ACG CME Mission Statement

The American College of Gastroenterology (ACG) was founded in 1932 to advance the scientific study and medical practice of diseases of the gastrointestinal (GI) tract. The College promotes the highest standards in medical education and is guided by its commitment to meeting the individual and collective needs of clinical GI practitioners.

Purpose:
The educational program of the ACG encompasses the implementation of a central objective of ACG’s overall Mission/Goals, namely to provide scientifically based, high quality continuing medical education, encompassing all subjects relating to the digestive tract, to clinicians through scientific publications, regional and annual meetings, and enduring materials.

Target Audience:
The ACG CME efforts are designed for the current members and potential members of the organization, consisting of gastrointestinal specialists and other practicing physicians who desire to increase and improve their knowledge of gastroenterology and other related subjects.  The care of a GI patient often requires more than solely the gastroenterologist.  Selected activities are made available to other physician specialties, including internal medicine, hepatologists, surgeons and pathologists as well as to nurse practitioners, physician assistants, and nurses.

Types of Activities:
The ACG provides CME activities of various scope and design.  Taking into account adult learning principles and interactive teaching styles, these programs include live courses and meetings (an annual meeting and regional meetings), DVDs and CD-ROMs, web-based activities, and scientific publications.  With the advances in technology it is the goal of the ACG to enhance the offering of live and archived Internet activities to permit a more rapid and efficient delivery of valuable information and advancements in the management of digestive tract diseases.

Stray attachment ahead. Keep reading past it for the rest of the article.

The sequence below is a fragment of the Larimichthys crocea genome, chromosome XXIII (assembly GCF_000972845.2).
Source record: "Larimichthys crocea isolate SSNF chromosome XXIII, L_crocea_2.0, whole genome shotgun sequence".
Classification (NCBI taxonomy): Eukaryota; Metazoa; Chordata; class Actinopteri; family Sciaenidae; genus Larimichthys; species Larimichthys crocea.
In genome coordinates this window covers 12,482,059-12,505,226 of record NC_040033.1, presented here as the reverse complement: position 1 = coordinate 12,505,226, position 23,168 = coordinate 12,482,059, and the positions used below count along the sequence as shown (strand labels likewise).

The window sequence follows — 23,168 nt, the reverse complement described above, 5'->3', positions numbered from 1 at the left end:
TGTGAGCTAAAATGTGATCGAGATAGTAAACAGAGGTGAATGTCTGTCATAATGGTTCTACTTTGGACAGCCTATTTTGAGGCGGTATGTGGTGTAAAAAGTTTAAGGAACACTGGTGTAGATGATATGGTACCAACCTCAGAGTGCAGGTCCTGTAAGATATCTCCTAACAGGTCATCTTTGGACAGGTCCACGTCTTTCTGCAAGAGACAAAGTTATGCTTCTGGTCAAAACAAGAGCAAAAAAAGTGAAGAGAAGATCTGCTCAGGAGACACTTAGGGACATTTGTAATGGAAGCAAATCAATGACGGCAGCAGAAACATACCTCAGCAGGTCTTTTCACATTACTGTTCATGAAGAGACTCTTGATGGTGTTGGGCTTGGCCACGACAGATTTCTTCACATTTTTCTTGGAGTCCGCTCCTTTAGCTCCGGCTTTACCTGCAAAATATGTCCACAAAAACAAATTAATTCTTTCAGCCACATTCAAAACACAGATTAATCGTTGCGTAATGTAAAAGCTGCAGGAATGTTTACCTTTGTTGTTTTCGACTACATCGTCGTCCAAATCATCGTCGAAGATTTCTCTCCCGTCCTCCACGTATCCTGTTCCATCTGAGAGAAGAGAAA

Content Areas:
The content of the ACG program centers around diseases of the digestive tract, endoscopic procedures and techniques, advances in technologies that affect these procedures and other related advances that affect the GI physician and the care of their patients, and overall GI practice management guidelines, issues and efficiencies.

Expected Results:
The ACG evaluates and assesses each CME activity.  It is through these evaluations, post-program data, participant feedback and identification of gastroenterology practice gaps, along with setting the highest expectation and highest achievable results, that the ACG is focused on the continual enhancement of each of the CME activities and the overall educational program.

The ACG CME program is designed to improve clinician’s competence of the management of diseases of the digestive tract, and allow learners to acquire the knowledge and skills required in their practice decision-making and in diagnosing and managing their GI patients to the most effective level.  It is the expectation that these efforts will therefore affect a change in competence and performance and result in efficient and enhanced quality of care GI clinicians deliver and improved health for the patients they treat.